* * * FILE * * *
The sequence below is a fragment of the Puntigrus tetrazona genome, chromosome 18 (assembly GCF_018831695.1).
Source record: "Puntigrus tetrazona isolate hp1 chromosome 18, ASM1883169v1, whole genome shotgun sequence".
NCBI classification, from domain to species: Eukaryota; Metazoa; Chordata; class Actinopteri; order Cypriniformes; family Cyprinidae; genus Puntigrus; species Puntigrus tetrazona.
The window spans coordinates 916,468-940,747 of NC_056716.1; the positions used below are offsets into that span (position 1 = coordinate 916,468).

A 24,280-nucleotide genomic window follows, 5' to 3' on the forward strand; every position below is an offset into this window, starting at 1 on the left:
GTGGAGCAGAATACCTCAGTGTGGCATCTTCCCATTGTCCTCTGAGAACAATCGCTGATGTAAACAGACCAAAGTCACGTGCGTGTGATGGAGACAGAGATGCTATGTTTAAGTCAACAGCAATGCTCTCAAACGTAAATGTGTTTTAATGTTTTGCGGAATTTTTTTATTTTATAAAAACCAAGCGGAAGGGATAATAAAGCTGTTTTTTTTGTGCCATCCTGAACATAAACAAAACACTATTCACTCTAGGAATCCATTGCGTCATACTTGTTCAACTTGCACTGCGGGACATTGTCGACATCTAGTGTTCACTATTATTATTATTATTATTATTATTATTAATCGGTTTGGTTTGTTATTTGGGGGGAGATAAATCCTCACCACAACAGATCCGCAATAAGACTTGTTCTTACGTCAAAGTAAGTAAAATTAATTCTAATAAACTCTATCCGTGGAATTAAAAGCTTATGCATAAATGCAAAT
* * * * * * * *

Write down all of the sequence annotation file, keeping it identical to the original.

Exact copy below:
The sequence below is a fragment of the Puntigrus tetrazona genome, chromosome 18 (assembly GCF_018831695.1).
Source record: "Puntigrus tetrazona isolate hp1 chromosome 18, ASM1883169v1, whole genome shotgun sequence".
NCBI classification, from domain to species: Eukaryota; Metazoa; Chordata; class Actinopteri; order Cypriniformes; family Cyprinidae; genus Puntigrus; species Puntigrus tetrazona.
The window spans coordinates 916,468-940,747 of NC_056716.1; the positions used below are offsets into that span (position 1 = coordinate 916,468).

A 24,280-nucleotide genomic window follows, 5' to 3' on the forward strand; every position below is an offset into this window, starting at 1 on the left:
GTGGAGCAGAATACCTCAGTGTGGCATCTTCCCATTGTCCTCTGAGAACAATCGCTGATGTAAACAGACCAAAGTCACGTGCGTGTGATGGAGACAGAGATGCTATGTTTAAGTCAACAGCAATGCTCTCAAACGTAAATGTGTTTTAATGTTTTGCGGAATTTTTTTATTTTATAAAAACCAAGCGGAAGGGATAATAAAGCTGTTTTTTTTGTGCCATCCTGAACATAAACAAAACACTATTCACTCTAGGAATCCATTGCGTCATACTTGTTCAACTTGCACTGCGGGACATTGTCGACATCTAGTGTTCACTATTATTATTATTATTATTATTATTATTAATCGGTTTGGTTTGTTATTTGGGGGGAGATAAATCCTCACCACAACAGATCCGCAATAAGACTTGTTCTTACGTCAAAGTAAGTAAAATTAATTCTAATAAACTCTATCCGTGGAATTAAAAGCTTATGCATAAATGCAAAT